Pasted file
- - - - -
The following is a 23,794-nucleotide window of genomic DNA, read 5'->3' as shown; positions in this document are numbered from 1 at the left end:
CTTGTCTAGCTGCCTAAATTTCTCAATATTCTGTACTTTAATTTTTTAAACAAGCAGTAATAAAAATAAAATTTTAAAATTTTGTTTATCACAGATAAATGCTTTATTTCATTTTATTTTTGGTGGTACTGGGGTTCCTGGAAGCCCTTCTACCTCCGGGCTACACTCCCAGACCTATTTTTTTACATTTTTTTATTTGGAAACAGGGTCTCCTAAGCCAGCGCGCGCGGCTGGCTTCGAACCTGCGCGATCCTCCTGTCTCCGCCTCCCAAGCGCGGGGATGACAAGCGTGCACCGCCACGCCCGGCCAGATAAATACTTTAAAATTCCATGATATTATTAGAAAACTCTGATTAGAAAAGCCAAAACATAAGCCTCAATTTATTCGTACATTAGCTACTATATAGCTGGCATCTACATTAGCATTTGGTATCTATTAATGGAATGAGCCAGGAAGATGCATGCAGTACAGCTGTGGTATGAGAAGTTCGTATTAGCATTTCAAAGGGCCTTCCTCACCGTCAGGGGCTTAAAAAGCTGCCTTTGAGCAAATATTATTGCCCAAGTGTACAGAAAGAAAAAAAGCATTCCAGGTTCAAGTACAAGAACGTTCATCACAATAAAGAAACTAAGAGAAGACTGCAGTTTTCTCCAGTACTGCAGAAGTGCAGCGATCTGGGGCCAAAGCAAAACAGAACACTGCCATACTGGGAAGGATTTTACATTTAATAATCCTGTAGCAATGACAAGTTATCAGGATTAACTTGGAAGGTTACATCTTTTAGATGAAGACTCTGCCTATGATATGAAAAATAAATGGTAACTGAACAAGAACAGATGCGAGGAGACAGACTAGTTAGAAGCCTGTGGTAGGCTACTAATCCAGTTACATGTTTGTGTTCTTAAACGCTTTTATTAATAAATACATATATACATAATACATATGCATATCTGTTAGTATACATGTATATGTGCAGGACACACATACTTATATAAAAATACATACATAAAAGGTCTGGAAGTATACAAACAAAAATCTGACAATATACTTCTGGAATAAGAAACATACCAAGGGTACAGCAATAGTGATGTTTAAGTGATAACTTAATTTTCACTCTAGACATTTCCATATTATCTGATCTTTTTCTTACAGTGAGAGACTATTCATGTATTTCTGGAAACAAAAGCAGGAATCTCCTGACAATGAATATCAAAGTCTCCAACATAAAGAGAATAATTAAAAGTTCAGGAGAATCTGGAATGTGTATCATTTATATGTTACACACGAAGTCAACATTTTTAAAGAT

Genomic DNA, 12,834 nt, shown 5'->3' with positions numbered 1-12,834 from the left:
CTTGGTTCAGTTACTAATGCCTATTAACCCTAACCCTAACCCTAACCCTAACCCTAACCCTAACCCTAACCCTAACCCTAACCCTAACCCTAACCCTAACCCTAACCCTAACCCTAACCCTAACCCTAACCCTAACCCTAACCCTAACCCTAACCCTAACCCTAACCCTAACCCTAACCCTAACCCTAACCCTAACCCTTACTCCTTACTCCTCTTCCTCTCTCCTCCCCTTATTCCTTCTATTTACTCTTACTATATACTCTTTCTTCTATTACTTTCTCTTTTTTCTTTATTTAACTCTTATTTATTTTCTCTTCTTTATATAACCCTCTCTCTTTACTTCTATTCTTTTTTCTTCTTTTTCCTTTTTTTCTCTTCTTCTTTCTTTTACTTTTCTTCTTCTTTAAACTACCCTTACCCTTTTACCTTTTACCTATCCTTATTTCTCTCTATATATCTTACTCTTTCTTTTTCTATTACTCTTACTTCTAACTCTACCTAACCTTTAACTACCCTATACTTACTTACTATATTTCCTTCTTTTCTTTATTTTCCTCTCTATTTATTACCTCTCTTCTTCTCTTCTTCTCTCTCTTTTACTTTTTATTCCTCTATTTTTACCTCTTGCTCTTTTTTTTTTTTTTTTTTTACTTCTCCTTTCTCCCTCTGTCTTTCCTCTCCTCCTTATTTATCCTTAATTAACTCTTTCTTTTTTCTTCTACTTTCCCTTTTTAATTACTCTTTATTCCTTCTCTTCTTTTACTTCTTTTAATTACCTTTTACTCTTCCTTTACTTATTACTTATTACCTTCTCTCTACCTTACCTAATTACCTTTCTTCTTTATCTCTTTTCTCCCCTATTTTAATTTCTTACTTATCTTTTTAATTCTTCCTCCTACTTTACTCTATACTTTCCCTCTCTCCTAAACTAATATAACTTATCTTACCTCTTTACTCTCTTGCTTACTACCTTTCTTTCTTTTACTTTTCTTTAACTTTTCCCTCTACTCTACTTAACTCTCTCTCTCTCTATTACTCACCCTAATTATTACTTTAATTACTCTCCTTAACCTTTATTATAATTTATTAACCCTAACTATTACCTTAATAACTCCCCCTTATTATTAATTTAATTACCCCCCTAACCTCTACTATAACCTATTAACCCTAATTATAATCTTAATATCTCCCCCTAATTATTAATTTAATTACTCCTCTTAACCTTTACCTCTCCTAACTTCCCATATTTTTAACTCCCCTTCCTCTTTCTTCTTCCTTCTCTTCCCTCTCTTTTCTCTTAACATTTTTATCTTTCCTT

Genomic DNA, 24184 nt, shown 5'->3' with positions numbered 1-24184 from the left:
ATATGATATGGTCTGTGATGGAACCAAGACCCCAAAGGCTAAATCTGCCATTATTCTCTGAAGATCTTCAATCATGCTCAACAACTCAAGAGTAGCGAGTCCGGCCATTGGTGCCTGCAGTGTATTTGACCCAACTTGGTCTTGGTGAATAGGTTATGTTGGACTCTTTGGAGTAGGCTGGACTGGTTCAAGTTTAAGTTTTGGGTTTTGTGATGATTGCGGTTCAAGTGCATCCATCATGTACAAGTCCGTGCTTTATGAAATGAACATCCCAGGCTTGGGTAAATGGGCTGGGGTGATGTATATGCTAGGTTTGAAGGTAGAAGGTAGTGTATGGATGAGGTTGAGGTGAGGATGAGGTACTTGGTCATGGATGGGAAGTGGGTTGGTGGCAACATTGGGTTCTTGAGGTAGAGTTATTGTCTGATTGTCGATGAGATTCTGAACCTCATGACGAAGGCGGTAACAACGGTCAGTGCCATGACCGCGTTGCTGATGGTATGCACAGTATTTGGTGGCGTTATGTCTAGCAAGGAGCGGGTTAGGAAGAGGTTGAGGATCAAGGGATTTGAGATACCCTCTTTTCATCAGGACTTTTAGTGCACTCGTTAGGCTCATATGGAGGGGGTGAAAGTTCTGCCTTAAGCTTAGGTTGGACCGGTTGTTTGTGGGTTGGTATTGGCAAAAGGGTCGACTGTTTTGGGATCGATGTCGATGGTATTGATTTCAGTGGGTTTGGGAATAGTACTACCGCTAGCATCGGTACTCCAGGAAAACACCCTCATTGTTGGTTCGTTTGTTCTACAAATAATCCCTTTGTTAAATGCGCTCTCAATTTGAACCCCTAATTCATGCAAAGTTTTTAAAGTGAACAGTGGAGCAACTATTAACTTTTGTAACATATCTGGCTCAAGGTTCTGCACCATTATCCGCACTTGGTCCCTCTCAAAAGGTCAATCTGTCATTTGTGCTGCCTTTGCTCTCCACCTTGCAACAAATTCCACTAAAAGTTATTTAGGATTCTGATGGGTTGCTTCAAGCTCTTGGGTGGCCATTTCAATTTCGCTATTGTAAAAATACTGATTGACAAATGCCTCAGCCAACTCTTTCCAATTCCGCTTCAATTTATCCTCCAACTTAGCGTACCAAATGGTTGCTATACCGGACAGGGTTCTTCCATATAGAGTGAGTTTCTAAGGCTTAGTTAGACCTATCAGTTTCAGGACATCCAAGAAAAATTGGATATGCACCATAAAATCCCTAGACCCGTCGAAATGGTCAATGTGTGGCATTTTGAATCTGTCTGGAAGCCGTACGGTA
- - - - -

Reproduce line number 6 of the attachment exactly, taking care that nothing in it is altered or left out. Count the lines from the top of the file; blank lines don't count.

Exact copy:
ATATGATATGGTCTGTGATGGAACCAAGACCCCAAAGGCTAAATCTGCCATTATTCTCTGAAGATCTTCAATCATGCTCAACAACTCAAGAGTAGCGAGTCCGGCCATTGGTGCCTGCAGTGTATTTGACCCAACTTGGTCTTGGTGAATAGGTTATGTTGGACTCTTTGGAGTAGGCTGGACTGGTTCAAGTTTAAGTTTTGGGTTTTGTGATGATTGCGGTTCAAGTGCATCCATCATGTACAAGTCCGTGCTTTATGAAATGAACATCCCAGGCTTGGGTAAATGGGCTGGGGTGATGTATATGCTAGGTTTGAAGGTAGAAGGTAGTGTATGGATGAGGTTGAGGTGAGGATGAGGTACTTGGTCATGGATGGGAAGTGGGTTGGTGGCAACATTGGGTTCTTGAGGTAGAGTTATTGTCTGATTGTCGATGAGATTCTGAACCTCATGACGAAGGCGGTAACAACGGTCAGTGCCATGACCGCGTTGCTGATGGTATGCACAGTATTTGGTGGCGTTATGTCTAGCAAGGAGCGGGTTAGGAAGAGGTTGAGGATCAAGGGATTTGAGATACCCTCTTTTCATCAGGACTTTTAGTGCACTCGTTAGGCTCATATGGAGGGGGTGAAAGTTCTGCCTTAAGCTTAGGTTGGACCGGTTGTTTGTGGGTTGGTATTGGCAAAAGGGTCGACTGTTTTGGGATCGATGTCGATGGTATTGATTTCAGTGGGTTTGGGAATAGTACTACCGCTAGCATCGGTACTCCAGGAAAACACCCTCATTGTTGGTTCGTTTGTTCTACAAATAATCCCTTTGTTAAATGCGCTCTCAATTTGAACCCCTAATTCATGCAAAGTTTTTAAAGTGAACAGTGGAGCAACTATTAACTTTTGTAACATATCTGGCTCAAGGTTCTGCACCATTATCCGCACTTGGTCCCTCTCAAAAGGTCAATCTGTCATTTGTGCTGCCTTTGCTCTCCACCTTGCAACAAATTCCACTAAAAGTTATTTAGGATTCTGATGGGTTGCTTCAAGCTCTTGGGTGGCCATTTCAATTTCGCTATTGTAAAAATACTGATTGACAAATGCCTCAGCCAACTCTTTCCAATTCCGCTTCAATTTATCCTCCAACTTAGCGTACCAAATGGTTGCTATACCGGACAGGGTTCTTCCATATAGAGTGAGTTTCTAAGGCTTAGTTAGACCTATCAGTTTCAGGACATCCAAGAAAAATTGGATATGCACCATAAAATCCCTAGACCCGTCGAAATGGTCAATGTGTGGCATTTTGAATCTGTCTGGAAGCCGTACGGTA